But yeah I’m always surprised at how easy it is for some people to just look past this stuff. Knowing one of the lead developers was an absolute asshole would only lead to me constantly looking for gross shit while playing (and it sounds like I wouldn’t have to look far). Was disappointed to see that PC gamer gave a surprisingly glowing review with basically no mention of the circumstances of the game’s development, and Polygon only threw in a short paragraph at the end of their review to mention the GG controversy. When the content seems so informed by the dev’s troubling beliefs I think it’s worth discussing at length.
Bioshock is pretty centralist once you realize the intent wasn’t to dunk on objectivism. Plus, Infinite was basically a centralist nightmare. Remember when the black resistance leader was treated just as evil as the racist, fascist, genociders?
I guess I’d like to add that personally, I lost interest in the whole game as soon as they started making excuses(or heard that they had made excuses, I guess, wasn’t exactly following it). Even if there was some concrete evidence that black people didn’t exist in that area of Europe in that time period, the fact that the excuses came out at all is an indicator of a very boring viewpoint that I don’t gel with. You shouldn’t be representing marginalised folks in your work out of obligation, you should be doing it because you want to do it. Because it makes the work better. Maybe there’s some leeway with smaller stuff in specific circumstances, but in something like Deliverance I’d expect the people making it to be enthused about exploring the diversity of the era, not desperately looking for ways to make it less interesting in pursuit of an unattainable Realism.
I don’t know though, that’s just my immediate thaughts and I don’t put much stock into those these days.
I’d been loosely following the game since I kickstarted, and as Historian was disappointed in the directors comments. Unfortunately my own experience with the game itself matches Austin’s, I can see moments where the game could have been grand, crafting a more hardcore-Elder-Scrolls style of game. The save system was a bad idea, flat out on account of how janky the rest of the game is.
I also think he made a good point about historical accuracy, my specialty is the Roman Republic and I couldn’t tell you anything for sure about how people lived, just educated guesses based on evidence. Ultimately Kingdom Come is historical fiction, fantasy really. Warhorse Studios made choices at every stage in development that are not what I would call “historically accurate.” Ultimately I find that term to be a shield used by creators who don’t want to indulge in historical fantasy trying to brush of criticism. It’s a sad state of affair all around.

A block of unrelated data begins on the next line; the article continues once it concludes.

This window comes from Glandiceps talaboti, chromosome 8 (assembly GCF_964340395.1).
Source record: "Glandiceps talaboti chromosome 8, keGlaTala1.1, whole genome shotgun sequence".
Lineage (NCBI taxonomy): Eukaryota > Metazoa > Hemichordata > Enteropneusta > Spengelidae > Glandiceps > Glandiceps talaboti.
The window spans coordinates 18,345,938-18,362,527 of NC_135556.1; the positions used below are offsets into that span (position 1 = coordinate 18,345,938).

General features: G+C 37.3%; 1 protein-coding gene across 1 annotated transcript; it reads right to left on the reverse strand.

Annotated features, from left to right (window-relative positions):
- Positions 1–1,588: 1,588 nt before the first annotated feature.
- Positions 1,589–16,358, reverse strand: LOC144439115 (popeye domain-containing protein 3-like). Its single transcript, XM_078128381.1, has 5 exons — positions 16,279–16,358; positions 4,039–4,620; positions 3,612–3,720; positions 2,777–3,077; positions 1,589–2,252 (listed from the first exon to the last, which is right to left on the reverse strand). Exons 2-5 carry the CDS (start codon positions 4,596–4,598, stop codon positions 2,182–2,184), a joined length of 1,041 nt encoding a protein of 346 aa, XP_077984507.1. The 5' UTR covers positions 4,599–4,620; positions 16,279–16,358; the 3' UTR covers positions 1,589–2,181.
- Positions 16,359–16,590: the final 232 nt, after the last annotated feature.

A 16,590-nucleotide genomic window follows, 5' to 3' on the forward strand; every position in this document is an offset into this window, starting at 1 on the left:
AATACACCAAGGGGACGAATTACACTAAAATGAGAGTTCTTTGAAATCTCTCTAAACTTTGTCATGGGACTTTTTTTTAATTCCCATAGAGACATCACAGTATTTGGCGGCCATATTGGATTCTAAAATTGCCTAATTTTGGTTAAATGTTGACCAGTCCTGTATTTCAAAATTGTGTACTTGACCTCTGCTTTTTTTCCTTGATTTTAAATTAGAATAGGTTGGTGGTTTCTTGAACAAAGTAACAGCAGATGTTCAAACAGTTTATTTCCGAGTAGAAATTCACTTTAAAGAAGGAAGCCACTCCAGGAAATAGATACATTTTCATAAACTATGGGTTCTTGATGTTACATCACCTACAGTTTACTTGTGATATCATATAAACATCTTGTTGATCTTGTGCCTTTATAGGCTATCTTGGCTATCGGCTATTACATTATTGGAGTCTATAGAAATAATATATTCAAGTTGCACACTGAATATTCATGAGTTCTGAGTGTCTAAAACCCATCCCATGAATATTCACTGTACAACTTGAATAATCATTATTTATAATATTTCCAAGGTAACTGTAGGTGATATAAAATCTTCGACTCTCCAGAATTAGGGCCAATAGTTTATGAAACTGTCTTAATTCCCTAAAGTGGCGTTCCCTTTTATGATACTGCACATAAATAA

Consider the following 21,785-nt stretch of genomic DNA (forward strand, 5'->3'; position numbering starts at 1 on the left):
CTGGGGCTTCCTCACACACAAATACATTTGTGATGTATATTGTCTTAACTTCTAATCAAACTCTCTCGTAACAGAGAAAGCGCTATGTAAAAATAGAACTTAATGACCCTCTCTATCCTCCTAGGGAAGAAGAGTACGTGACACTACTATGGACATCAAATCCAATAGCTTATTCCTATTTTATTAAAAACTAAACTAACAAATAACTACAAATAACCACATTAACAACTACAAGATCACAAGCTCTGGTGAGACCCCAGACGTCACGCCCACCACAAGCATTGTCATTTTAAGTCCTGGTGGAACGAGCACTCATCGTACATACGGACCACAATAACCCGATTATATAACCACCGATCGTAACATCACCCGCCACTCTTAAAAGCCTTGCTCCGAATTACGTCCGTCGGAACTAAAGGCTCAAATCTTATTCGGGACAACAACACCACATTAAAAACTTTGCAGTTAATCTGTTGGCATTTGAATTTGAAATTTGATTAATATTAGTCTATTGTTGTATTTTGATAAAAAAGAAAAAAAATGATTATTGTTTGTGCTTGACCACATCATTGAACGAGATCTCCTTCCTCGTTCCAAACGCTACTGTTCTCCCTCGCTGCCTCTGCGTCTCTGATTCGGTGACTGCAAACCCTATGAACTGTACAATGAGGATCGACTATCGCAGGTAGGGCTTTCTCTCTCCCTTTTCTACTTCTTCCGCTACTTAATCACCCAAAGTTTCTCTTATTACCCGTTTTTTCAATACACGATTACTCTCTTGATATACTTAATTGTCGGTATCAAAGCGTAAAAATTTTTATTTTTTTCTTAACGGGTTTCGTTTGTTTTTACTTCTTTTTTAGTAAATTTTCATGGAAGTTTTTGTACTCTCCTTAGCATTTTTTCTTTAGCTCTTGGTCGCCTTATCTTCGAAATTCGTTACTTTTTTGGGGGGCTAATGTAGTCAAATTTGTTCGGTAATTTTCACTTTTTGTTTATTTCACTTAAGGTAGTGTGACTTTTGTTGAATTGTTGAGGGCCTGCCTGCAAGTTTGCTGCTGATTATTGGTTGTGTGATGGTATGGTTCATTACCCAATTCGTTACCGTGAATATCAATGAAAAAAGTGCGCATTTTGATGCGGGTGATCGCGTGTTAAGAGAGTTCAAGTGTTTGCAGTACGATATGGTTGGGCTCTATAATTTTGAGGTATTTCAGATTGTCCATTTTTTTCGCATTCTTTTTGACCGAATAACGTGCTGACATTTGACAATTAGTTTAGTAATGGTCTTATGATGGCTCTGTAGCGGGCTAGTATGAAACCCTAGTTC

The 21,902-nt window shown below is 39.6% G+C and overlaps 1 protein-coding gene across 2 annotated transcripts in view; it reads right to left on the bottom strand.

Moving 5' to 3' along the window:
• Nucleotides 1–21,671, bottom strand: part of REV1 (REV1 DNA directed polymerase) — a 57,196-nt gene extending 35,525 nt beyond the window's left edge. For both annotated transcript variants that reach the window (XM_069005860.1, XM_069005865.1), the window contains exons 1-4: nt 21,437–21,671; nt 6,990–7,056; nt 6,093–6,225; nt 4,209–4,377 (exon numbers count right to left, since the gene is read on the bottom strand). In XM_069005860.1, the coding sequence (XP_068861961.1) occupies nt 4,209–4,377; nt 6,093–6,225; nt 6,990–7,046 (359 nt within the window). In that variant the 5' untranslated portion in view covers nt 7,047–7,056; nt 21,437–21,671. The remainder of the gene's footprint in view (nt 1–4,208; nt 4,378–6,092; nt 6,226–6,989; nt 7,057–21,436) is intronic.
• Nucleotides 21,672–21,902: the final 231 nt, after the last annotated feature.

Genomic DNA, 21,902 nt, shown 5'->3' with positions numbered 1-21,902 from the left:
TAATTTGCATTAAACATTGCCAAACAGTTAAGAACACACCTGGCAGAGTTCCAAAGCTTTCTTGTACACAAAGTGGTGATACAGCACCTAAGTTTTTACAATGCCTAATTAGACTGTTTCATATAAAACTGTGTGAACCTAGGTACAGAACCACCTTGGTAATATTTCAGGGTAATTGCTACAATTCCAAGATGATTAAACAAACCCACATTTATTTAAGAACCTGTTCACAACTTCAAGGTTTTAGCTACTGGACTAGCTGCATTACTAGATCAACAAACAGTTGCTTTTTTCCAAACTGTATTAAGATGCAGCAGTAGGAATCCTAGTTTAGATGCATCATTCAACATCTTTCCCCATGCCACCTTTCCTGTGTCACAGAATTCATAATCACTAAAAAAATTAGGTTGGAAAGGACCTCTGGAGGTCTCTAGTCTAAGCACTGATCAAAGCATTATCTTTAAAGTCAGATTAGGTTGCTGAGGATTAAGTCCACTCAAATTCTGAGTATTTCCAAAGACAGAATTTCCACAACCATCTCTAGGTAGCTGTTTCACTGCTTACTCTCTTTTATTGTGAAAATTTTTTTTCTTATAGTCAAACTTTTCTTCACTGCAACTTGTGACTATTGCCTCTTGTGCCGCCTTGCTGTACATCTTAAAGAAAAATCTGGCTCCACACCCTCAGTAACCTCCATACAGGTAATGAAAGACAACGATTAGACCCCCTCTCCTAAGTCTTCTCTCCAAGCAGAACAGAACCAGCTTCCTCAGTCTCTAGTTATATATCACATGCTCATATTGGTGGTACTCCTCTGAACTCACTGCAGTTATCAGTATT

Then, hilariously enough, outside being an Art Deco remake of System Shock 2, I… no longer know what the point of that game was. I am shook, you have shaken me with this knowledge bomb. Thanks??? I guess?? 8(
This bit about him insisting that every person in medieval Bohemia would be lily-white is not only racist but also makes him look, how shall I put this… not very bright.
I don’t know much about anthropology, but I do know a bit about the scientific method, and his argument basically comes down to trying to prove the absence of something. The only way to do that in a situation like this is verify it’s absence in every observation in the universe of all possible observations. All it takes to disprove is to verify its existence in one observation.
So it doesn’t matter how many fancy, seemingly well-researched and logical theories he rolls out. All it takes is one example to discredit all those theories. And from what I’ve seen, there’s far more than one example.
So his refusal to accept this is not the devotion to realism he claims it is, but a rejection of basic scientific and logical principles. This seems (unsurprisingly, to be honest) a direct contradiction to what he claims to stand for.
I really enjoyed this discussion. This is exactly what I come to Waypoint for. I was a bit disappointed there weren’t really any conclusions though, editorially or personally. However, I understand that it takes time to work through these thoughts; I’m not passing any judgement — I was just hoping for a light at the end of the tunnel, so to speak lol.
Where to draw the line editorially is pretty murky as demonstrated by the David Cage example, but I think drawing the line personally should be more clear. All the things going on in the world right now don’t help, but I feel like if we take a wishy washy stance, leaving ourselves open to exceptions to get the things we want, we’re never going to make it out of the hole we’re in. It’s really hard for me to hear the many reasons why someone shouldn’t play Kingdom Come, and have that person still decide to buy and play the game. Not that it’s wrong to buy and enjoy the game — I’m not judging you if you do — but how is there even a path forward if we allow ourselves these openings all the time to abstract away the awfulness?
I just listened to the podcast, and gave a long, deep sigh.
Like … look. The question of whether or not to review a game made by a virulent white nationalist should not be a question on this site. It’s only a question if you still subscribe to the old, broken idea that a game can be evaluated outside of the political and cultural context it exists in. That there’s some worth in judging a game on its mechanics and atmosphere, and not on what it’s actually saying. It’s the same line of logic that gave us Bioshock: Infinite as a Game of the Year.
What, exactly, is Waypoint? Who is this space actually for? Because you guys consistently fall into the trap of “this thing is popular, therefore we must cover it”, and because you’re a small staff with limited time, that always comes at the expense of covering something by a much smaller developer, or by a marginalized person. You devoting an hour to a newly successful jackass takes that time and space away from covering literally anything else – and the fact that you’re bending over backwards to find a kernel of corn in a pile of shit says volumes about your ingrained habits, and your priorities.
Who is this space for? What do you want it to be? Who do you want to promote?
I’ll be honest: I’m not interested in any take on this game that isn’t a detailed exploration of why it’s so important for a white nationalist to insist that his game without black people and with actual working alchemy (can’t say magic!) is Real History ™. I mean, it’s not that hard to figure out. Historical fiction is never about the past – it’s about using the past to reflect how you want the future to be. We know what sort of future the developer wants; what about you? What sort of future do you want Waypoint to help bring about?